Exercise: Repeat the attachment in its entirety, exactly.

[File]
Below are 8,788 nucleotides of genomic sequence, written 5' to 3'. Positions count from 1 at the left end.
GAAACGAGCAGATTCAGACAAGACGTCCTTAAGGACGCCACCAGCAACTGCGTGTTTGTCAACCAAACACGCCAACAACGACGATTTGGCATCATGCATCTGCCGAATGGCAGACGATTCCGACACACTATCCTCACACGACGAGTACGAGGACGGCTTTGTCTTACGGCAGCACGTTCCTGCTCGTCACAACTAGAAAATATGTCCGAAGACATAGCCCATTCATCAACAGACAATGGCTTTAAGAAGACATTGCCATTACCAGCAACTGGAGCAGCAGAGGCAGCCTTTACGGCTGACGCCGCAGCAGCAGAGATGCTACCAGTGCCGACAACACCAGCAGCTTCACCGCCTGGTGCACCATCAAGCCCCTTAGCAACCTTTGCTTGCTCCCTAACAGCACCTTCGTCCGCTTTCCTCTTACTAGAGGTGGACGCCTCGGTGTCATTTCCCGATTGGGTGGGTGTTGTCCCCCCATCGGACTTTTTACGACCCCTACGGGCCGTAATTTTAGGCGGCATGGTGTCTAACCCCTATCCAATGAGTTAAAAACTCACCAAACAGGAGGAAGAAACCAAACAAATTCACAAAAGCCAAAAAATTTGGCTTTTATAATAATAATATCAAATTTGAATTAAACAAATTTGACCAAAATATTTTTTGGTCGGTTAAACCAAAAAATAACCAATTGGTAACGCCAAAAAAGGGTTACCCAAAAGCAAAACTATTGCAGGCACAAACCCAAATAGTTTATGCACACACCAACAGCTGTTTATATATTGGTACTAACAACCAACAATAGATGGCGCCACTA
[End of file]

Below are 8,788 nucleotides of genomic sequence, written 5' to 3'. Positions count from 1 at the left end.
GAAACGAGCAGATTCAGACAAGACGTCCTTAAGGACGCCACCAGCAACTGCGTGTTTGTCAACCAAACACGCCAACAACGACGATTTGGCATCATGCATCTGCCGAATGGCAGACGATTCCGACACACTATCCTCACACGACGAGTACGAGGACGGCTTTGTCTTACGGCAGCACGTTCCTGCTCGTCACAACTAGAAAATATGTCCGAAGACATAGCCCATTCATCAACAGACAATGGCTTTAAGAAGACATTGCCATTACCAGCAACTGGAGCAGCAGAGGCAGCCTTTACGGCTGACGCCGCAGCAGCAGAGATGCTACCAGTGCCGACAACACCAGCAGCTTCACCGCCTGGTGCACCATCAAGCCCCTTAGCAACCTTTGCTTGCTCCCTAACAGCACCTTCGTCCGCTTTCCTCTTACTAGAGGTGGACGCCTCGGTGTCATTTCCCGATTGGGTGGGTGTTGTCCCCCCATCGGACTTTTTACGACCCCTACGGGCCGTAATTTTAGGCGGCATGGTGTCTAACCCCTATCCAATGAGTTAAAAACTCACCAAACAGGAGGAAGAAACCAAACAAATTCACAAAAGCCAAAAAATTTGGCTTTTATAATAATAATATCAAATTTGAATTAAACAAATTTGACCAAAATATTTTTTGGTCGGTTAAACCAAAAAATAACCAATTGGTAACGCCAAAAAAGGGTTACCCAAAAGCAAAACTATTGCAGGCACAAACCCAAATAGTTTATGCACACACCAACAGCTGTTTATATATTGGTACTAACAACCAACAATAGATGGCGCCACTA